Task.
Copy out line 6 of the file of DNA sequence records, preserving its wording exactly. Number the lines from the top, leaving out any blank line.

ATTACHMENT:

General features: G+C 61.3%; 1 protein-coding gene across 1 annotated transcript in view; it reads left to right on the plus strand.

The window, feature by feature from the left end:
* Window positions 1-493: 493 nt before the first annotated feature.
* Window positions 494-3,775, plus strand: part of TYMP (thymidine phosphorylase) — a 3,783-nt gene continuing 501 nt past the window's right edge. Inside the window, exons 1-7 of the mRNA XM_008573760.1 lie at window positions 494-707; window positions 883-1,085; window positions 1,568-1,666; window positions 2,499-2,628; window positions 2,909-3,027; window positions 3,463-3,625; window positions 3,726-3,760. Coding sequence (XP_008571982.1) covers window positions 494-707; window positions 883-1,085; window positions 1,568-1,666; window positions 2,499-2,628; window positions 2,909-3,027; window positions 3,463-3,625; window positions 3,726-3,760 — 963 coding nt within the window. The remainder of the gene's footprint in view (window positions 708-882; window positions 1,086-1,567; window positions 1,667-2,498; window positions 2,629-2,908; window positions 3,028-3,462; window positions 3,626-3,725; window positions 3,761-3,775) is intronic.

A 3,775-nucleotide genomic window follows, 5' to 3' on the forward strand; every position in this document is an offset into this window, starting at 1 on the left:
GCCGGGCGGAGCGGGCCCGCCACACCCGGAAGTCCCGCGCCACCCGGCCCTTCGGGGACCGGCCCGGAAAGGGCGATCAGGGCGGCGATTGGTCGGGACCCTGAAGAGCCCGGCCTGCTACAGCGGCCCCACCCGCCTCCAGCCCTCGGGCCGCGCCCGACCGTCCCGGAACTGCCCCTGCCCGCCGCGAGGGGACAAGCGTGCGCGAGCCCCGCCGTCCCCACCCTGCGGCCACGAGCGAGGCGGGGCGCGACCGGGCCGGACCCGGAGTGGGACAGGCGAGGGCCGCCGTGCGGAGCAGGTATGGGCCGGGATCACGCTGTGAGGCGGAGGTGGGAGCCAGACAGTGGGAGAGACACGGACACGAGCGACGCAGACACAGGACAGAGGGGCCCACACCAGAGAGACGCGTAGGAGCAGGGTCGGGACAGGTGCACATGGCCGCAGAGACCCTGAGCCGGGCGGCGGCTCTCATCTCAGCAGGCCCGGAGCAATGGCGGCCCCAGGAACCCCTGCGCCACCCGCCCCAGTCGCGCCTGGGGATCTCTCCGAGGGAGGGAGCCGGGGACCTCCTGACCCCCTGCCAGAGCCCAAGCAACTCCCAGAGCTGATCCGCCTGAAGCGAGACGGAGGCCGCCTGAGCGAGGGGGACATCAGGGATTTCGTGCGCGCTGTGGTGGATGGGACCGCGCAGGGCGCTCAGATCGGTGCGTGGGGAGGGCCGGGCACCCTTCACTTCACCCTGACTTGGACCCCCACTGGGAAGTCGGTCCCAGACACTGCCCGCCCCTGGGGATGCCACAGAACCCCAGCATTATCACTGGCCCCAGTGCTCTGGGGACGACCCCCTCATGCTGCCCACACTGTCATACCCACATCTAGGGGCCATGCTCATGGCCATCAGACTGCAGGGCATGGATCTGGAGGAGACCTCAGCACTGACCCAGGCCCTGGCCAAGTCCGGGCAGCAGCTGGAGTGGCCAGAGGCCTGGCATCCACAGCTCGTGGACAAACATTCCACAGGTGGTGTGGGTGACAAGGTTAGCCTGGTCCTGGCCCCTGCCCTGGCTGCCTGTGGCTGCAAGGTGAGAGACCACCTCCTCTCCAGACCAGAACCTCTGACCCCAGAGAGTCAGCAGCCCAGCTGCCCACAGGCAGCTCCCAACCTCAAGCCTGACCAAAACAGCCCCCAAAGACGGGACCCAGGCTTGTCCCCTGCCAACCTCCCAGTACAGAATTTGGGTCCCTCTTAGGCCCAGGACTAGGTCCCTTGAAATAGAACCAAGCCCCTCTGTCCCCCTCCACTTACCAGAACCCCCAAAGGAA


GCCGGGCGGAGCGGGCCCGCCACACCCGGAAGTCCCGCGCCACCCGGCCCTTCGGGGACCGGCCCGGAAAGGGCGATCAGGGCGGCGATTGGTCGGGACCCTGAAGAGCCCGGCCTGCTACAGCGGCCCCACCCGCCTCCAGCCCTCGGGCCGCGCCCGACCGTCCCGGAACTGCCCCTGCCCGCCGCGAGGGGACAAGCGTGCGCGAGCCCCGCCGTCCCCACCCTGCGGCCACGAGCGAGGCGGGGCGCGACCGGGCCGGACCCGGAGTGGGACAGGCGAGGGCCGCCGTGCGGAGCAGGTATGGGCCGGGATCACGCTGTGAGGCGGAGGTGGGAGCCAGACAGTGGGAGAGACACGGACACGAGCGACGCAGACACAGGACAGAGGGGCCCACACCAGAGAGACGCGTAGGAGCAGGGTCGGGACAGGTGCACATGGCCGCAGAGACCCTGAGCCGGGCGGCGGCTCTCATCTCAGCAGGCCCGGAGCAATGGCGGCCCCAGGAACCCCTGCGCCACCCGCCCCAGTCGCGCCTGGGGATCTCTCCGAGGGAGGGAGCCGGGGACCTCCTGACCCCCTGCCAGAGCCCAAGCAACTCCCAGAGCTGATCCGCCTGAAGCGAGACGGAGGCCGCCTGAGCGAGGGGGACATCAGGGATTTCGTGCGCGCTGTGGTGGATGGGACCGCGCAGGGCGCTCAGATCGGTGCGTGGGGAGGGCCGGGCACCCTTCACTTCACCCTGACTTGGACCCCCACTGGGAAGTCGGTCCCAGACACTGCCCGCCCCTGGGGATGCCACAGAACCCCAGCATTATCACTGGCCCCAGTGCTCTGGGGACGACCCCCTCATGCTGCCCACACTGTCATACCCACATCTAGGGGCCATGCTCATGGCCATCAGACTGCAGGGCATGGATCTGGAGGAGACCTCAGCACTGACCCAGGCCCTGGCCAAGTCCGGGCAGCAGCTGGAGTGGCCAGAGGCCTGGCATCCACAGCTCGTGGACAAACATTCCACAGGTGGTGTGGGTGACAAGGTTAGCCTGGTCCTGGCCCCTGCCCTGGCTGCCTGTGGCTGCAAGGTGAGAGACCACCTCCTCTCCAGACCAGAACCTCTGACCCCAGAGAGTCAGCAGCCCAGCTGCCCACAGGCAGCTCCCAACCTCAAGCCTGACCAAAACAGCCCCCAAAGACGGGACCCAGGCTTGTCCCCTGCCAACCTCCCAGTACAGAATTTGGGTCCCTCTTAGGCCCAGGACTAGGTCCCTTGAAATAGAACCAAGCCCCTCTGTCCCCCTCCACTTACCAGAACCCCCAAAGGAA